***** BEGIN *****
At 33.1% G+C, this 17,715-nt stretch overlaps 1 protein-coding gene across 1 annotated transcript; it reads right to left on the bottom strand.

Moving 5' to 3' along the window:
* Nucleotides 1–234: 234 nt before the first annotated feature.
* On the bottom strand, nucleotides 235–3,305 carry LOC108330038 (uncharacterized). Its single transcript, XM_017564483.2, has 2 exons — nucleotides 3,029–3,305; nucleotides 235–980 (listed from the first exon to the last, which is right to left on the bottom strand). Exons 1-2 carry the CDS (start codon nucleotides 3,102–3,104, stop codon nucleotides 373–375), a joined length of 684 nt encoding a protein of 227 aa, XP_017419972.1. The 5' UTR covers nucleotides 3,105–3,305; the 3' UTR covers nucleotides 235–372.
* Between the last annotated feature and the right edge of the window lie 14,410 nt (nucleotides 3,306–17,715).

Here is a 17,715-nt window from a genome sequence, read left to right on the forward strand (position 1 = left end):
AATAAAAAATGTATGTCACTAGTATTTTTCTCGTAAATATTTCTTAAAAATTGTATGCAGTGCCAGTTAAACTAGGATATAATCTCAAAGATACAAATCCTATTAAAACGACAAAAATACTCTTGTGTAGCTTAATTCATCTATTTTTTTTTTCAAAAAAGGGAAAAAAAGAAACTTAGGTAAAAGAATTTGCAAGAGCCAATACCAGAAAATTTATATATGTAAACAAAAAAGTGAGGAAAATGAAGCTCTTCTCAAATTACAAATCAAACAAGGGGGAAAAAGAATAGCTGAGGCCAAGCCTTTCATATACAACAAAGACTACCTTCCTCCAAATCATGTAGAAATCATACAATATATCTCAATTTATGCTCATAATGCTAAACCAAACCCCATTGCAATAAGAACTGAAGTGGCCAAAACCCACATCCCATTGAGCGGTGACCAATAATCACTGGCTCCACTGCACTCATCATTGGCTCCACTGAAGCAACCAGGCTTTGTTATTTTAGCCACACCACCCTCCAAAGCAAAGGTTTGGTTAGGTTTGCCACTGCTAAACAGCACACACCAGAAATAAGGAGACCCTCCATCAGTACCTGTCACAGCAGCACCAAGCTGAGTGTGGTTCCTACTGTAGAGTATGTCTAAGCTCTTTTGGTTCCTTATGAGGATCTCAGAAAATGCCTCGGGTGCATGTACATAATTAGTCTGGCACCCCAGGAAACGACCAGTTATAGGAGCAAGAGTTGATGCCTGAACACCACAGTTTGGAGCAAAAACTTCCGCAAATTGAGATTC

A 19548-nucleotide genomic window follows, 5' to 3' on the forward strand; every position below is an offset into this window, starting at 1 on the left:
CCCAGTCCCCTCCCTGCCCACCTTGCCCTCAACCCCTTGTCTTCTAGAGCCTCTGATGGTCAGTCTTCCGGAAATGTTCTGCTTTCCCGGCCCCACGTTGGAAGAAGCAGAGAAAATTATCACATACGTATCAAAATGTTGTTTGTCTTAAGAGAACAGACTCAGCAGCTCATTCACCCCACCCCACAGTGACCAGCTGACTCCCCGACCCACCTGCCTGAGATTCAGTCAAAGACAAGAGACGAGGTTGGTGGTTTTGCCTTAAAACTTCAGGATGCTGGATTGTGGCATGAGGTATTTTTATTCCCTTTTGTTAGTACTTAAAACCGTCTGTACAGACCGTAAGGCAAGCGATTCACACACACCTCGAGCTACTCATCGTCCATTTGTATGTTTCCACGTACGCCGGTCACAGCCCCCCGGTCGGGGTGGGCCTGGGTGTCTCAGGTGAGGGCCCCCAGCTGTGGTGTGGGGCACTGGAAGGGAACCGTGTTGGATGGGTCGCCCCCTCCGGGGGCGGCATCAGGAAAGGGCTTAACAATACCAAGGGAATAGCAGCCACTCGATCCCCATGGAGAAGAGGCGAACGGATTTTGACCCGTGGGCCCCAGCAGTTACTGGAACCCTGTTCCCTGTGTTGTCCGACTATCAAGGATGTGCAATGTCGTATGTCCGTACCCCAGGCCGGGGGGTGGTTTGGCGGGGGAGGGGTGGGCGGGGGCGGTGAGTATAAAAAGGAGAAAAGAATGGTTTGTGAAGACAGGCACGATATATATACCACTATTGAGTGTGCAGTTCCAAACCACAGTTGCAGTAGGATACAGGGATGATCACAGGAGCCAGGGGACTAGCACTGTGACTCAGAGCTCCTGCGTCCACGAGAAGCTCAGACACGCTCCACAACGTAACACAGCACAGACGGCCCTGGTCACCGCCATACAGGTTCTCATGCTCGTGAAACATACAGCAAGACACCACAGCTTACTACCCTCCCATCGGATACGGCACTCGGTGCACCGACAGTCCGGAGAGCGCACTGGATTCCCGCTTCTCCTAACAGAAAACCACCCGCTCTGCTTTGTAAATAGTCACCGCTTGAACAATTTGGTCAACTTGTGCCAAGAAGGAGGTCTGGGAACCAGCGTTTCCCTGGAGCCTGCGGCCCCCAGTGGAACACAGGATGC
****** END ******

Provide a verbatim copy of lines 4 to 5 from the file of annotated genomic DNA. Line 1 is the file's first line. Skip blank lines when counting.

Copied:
* On the bottom strand, nucleotides 235–3,305 carry LOC108330038 (uncharacterized). Its single transcript, XM_017564483.2, has 2 exons — nucleotides 3,029–3,305; nucleotides 235–980 (listed from the first exon to the last, which is right to left on the bottom strand). Exons 1-2 carry the CDS (start codon nucleotides 3,102–3,104, stop codon nucleotides 373–375), a joined length of 684 nt encoding a protein of 227 aa, XP_017419972.1. The 5' UTR covers nucleotides 3,105–3,305; the 3' UTR covers nucleotides 235–372.
* Between the last annotated feature and the right edge of the window lie 14,410 nt (nucleotides 3,306–17,715).